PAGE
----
The librarian took her seat and opened the Book. Her audience grew silently attentive as she began to read.
“And it came to pass…”
As the story unfolded those spoken of left the pages of the Book and enacted their parts as they stood on an invisible stage high in the cold air. Each was greeted with an outpouring of love from those who listened, even the sweet-faced donkey, and the herders of sheep, and the eastern gentlemen bringing unsuitable gifts brought gasps of delight from the children, and the small creatures, who heard the story at this time every year and loved it more each time they heard it.
All too soon, it seemed, the story ended and the librarian closed the book – leaving only a star shining brightly high in the dome of the library ceiling.
A dragonish voice spoke from somewhere in the crowd. “Even though I know it ends badly, I like that story.”
There was a wave of laughter, and the audience settled back with an aura of expectation that almost broke the librarian’s heart.
And now, she thought sadly, we wait and eventually the little ones will go to bed disappointed. I wish he would come. Just once. Just for the little ones.
The silence was stretching a little thin when, from somewhere and nowhere, there came the sound of silver bells. The librarian clasped her small square hands, hardly daring to believe, as the bells came closer and hearty laughter filled the air.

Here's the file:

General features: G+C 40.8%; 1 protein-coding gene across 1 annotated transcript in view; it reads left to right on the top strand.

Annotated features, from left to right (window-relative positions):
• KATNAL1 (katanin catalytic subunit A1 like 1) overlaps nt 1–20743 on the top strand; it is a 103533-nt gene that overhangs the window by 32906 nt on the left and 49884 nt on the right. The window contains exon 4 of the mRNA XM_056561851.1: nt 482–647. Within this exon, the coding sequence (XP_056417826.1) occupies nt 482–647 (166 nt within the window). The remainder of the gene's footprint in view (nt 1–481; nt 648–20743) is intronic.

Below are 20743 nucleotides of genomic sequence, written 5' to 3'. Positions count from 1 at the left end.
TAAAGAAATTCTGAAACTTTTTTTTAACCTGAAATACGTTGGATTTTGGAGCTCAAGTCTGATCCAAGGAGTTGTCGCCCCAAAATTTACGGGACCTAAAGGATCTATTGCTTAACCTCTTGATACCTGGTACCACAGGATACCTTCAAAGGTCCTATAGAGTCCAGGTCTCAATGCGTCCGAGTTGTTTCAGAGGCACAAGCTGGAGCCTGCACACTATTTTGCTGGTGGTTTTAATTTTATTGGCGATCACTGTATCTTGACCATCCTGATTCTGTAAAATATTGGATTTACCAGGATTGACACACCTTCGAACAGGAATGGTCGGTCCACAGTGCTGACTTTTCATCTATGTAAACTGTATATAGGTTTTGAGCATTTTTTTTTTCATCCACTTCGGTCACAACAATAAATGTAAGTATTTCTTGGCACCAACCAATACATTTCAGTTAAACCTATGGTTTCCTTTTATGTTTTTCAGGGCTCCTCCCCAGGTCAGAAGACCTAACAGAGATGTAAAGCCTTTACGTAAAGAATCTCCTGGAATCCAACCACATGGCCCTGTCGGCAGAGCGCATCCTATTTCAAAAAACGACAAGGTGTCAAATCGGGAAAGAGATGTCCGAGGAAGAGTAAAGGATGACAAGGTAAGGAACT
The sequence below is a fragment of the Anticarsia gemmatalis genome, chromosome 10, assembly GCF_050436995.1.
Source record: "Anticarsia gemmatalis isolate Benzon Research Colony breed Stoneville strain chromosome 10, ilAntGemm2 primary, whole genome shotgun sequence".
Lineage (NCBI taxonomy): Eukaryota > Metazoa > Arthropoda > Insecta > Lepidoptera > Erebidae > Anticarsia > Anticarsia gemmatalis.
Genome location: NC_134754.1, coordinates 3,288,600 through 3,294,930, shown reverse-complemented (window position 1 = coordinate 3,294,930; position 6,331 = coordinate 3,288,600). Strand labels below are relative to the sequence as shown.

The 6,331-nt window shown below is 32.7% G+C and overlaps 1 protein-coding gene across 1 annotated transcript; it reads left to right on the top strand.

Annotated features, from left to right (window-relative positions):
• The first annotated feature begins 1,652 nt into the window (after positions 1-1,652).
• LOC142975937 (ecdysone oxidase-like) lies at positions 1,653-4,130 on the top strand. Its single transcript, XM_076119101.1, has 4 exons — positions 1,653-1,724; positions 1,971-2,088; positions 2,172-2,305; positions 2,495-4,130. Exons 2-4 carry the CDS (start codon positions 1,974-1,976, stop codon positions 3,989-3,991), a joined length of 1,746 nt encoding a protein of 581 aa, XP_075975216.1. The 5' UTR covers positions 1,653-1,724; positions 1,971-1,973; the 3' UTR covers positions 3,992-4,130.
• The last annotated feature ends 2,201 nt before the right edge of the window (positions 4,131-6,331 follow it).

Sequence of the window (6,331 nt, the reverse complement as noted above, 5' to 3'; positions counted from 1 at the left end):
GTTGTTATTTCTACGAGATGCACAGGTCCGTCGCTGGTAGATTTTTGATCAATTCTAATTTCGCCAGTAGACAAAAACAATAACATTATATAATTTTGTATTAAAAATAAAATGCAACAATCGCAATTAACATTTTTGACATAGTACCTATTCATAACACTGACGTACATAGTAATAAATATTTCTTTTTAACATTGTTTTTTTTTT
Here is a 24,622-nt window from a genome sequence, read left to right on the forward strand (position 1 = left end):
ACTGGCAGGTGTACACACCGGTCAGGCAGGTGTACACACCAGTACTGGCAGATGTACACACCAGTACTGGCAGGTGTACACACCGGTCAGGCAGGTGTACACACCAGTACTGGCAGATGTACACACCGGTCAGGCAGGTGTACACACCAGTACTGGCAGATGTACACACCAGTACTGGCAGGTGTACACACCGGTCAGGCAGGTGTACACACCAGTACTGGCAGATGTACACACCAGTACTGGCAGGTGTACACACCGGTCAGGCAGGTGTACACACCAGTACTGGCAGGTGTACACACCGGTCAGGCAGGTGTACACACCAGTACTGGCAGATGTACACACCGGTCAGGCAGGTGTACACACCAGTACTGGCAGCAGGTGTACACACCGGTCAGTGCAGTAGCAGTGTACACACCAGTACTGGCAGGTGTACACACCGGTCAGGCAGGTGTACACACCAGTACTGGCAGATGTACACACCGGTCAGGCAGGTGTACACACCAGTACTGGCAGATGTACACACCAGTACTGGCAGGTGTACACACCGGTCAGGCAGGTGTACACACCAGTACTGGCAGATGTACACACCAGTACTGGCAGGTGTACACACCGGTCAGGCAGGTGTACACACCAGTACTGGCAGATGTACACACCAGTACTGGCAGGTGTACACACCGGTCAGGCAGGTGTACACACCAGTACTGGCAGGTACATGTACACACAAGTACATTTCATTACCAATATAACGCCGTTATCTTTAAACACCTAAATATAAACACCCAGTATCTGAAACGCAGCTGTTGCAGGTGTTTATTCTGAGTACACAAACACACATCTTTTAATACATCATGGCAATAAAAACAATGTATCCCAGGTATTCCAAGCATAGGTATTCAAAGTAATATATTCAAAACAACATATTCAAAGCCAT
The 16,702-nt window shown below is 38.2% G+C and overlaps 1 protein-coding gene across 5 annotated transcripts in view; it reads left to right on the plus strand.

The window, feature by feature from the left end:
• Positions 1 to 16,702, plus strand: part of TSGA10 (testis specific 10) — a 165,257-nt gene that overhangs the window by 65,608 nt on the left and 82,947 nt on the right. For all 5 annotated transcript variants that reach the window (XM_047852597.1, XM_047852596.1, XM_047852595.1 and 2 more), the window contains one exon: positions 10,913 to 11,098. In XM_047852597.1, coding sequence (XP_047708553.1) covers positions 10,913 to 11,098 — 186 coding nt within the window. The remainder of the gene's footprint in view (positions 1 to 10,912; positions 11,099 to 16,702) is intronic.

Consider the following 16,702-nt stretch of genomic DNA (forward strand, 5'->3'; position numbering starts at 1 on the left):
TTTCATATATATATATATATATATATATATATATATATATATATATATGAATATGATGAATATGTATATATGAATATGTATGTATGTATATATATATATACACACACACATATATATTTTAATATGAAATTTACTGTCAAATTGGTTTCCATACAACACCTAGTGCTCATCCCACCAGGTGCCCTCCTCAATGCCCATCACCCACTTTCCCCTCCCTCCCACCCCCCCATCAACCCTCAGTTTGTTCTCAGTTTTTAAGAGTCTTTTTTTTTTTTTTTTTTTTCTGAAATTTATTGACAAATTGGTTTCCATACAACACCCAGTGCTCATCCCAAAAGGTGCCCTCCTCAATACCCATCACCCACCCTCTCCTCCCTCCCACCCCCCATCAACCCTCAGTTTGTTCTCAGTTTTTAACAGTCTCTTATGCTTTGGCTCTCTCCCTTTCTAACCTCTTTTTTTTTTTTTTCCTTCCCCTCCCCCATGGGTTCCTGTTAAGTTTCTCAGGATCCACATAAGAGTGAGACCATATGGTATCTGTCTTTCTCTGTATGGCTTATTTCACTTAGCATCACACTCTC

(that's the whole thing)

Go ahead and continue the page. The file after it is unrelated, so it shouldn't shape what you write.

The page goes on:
They came with a rush and the smell of snow: Dasher, Dancer, Prancer, Vixen, Comet, Cupid, Donner, Blitzen and Rudolph. They came with the sound of bells and his laughter warming the hearts of the tinies around the librarian’s warmly slippered feet.
He turned his ruddy cheeked, snowy bearded face towards her and smiled.
“Have your charges been good children?”
She nodded, hardly trusting her voice, but it seemed he understood because he thrust a hand into his sack and broadcast shiny wrapped presents with seemingly no regard for what went where. But he must have known as each creature and each child got a gift suitable to themselves. Nothing was ostentatious but nobody was missed. Even the dragons got chocolate wrapped in gold paper.
The librarian watched them play for a while before getting up from her chair and returning a slightly disapproving Book to its place on the shelves. She turned her back on the happy children and made her way up the worn stone stairs to her tower room where she fell into bed smiling.
As she slept, a gnarled hand smoothed the sandy hair from her broad brow before placing a hand knitted sock bulging with treats at the foot of her prim little bed.